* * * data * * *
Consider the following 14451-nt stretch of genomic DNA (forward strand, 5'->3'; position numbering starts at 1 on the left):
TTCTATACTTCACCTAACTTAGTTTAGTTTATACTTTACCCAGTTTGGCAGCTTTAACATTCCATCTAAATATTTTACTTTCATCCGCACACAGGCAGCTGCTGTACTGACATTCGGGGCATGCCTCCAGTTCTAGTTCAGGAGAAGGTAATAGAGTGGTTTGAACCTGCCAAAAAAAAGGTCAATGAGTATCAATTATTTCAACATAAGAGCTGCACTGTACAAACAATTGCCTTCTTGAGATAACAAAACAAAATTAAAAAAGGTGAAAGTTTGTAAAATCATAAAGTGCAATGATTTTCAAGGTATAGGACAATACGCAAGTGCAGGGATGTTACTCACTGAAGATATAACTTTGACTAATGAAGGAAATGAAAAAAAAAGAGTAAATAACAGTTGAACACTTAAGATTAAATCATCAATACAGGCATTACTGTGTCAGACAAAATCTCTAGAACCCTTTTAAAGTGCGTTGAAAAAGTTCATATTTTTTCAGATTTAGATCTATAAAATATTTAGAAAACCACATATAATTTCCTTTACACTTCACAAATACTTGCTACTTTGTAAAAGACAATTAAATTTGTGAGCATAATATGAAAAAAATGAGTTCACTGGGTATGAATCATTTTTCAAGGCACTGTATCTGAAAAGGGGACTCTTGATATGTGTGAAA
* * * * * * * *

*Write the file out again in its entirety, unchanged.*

Consider the following 14451-nt stretch of genomic DNA (forward strand, 5'->3'; position numbering starts at 1 on the left):
TTCTATACTTCACCTAACTTAGTTTAGTTTATACTTTACCCAGTTTGGCAGCTTTAACATTCCATCTAAATATTTTACTTTCATCCGCACACAGGCAGCTGCTGTACTGACATTCGGGGCATGCCTCCAGTTCTAGTTCAGGAGAAGGTAATAGAGTGGTTTGAACCTGCCAAAAAAAAGGTCAATGAGTATCAATTATTTCAACATAAGAGCTGCACTGTACAAACAATTGCCTTCTTGAGATAACAAAACAAAATTAAAAAAGGTGAAAGTTTGTAAAATCATAAAGTGCAATGATTTTCAAGGTATAGGACAATACGCAAGTGCAGGGATGTTACTCACTGAAGATATAACTTTGACTAATGAAGGAAATGAAAAAAAAAGAGTAAATAACAGTTGAACACTTAAGATTAAATCATCAATACAGGCATTACTGTGTCAGACAAAATCTCTAGAACCCTTTTAAAGTGCGTTGAAAAAGTTCATATTTTTTCAGATTTAGATCTATAAAATATTTAGAAAACCACATATAATTTCCTTTACACTTCACAAATACTTGCTACTTTGTAAAAGACAATTAAATTTGTGAGCATAATATGAAAAAAATGAGTTCACTGGGTATGAATCATTTTTCAAGGCACTGTATCTGAAAAGGGGACTCTTGATATGTGTGAAA